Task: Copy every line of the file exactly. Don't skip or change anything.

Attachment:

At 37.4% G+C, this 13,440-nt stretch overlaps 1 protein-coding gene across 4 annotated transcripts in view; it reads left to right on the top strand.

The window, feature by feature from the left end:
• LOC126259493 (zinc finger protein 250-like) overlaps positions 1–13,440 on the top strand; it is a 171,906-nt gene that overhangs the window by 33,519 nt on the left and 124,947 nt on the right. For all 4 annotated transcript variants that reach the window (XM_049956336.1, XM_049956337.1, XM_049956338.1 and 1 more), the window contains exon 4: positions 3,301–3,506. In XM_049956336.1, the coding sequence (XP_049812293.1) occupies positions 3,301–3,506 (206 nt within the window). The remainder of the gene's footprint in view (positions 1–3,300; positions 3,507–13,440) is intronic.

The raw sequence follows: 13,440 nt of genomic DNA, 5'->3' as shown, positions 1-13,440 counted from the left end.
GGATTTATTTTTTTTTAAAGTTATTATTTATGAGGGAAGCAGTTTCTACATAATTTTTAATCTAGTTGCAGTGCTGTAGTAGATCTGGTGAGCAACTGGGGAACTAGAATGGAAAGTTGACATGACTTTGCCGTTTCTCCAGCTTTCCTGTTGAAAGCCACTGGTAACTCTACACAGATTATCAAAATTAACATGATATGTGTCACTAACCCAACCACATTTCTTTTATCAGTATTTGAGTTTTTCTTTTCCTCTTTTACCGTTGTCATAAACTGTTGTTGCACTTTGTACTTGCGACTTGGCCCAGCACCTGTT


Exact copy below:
At 37.4% G+C, this 13,440-nt stretch overlaps 1 protein-coding gene across 4 annotated transcripts in view; it reads left to right on the top strand.

The window, feature by feature from the left end:
• LOC126259493 (zinc finger protein 250-like) overlaps positions 1–13,440 on the top strand; it is a 171,906-nt gene that overhangs the window by 33,519 nt on the left and 124,947 nt on the right. For all 4 annotated transcript variants that reach the window (XM_049956336.1, XM_049956337.1, XM_049956338.1 and 1 more), the window contains exon 4: positions 3,301–3,506. In XM_049956336.1, the coding sequence (XP_049812293.1) occupies positions 3,301–3,506 (206 nt within the window). The remainder of the gene's footprint in view (positions 1–3,300; positions 3,507–13,440) is intronic.

The raw sequence follows: 13,440 nt of genomic DNA, 5'->3' as shown, positions 1-13,440 counted from the left end.
GGATTTATTTTTTTTTAAAGTTATTATTTATGAGGGAAGCAGTTTCTACATAATTTTTAATCTAGTTGCAGTGCTGTAGTAGATCTGGTGAGCAACTGGGGAACTAGAATGGAAAGTTGACATGACTTTGCCGTTTCTCCAGCTTTCCTGTTGAAAGCCACTGGTAACTCTACACAGATTATCAAAATTAACATGATATGTGTCACTAACCCAACCACATTTCTTTTATCAGTATTTGAGTTTTTCTTTTCCTCTTTTACCGTTGTCATAAACTGTTGTTGCACTTTGTACTTGCGACTTGGCCCAGCACCTGTT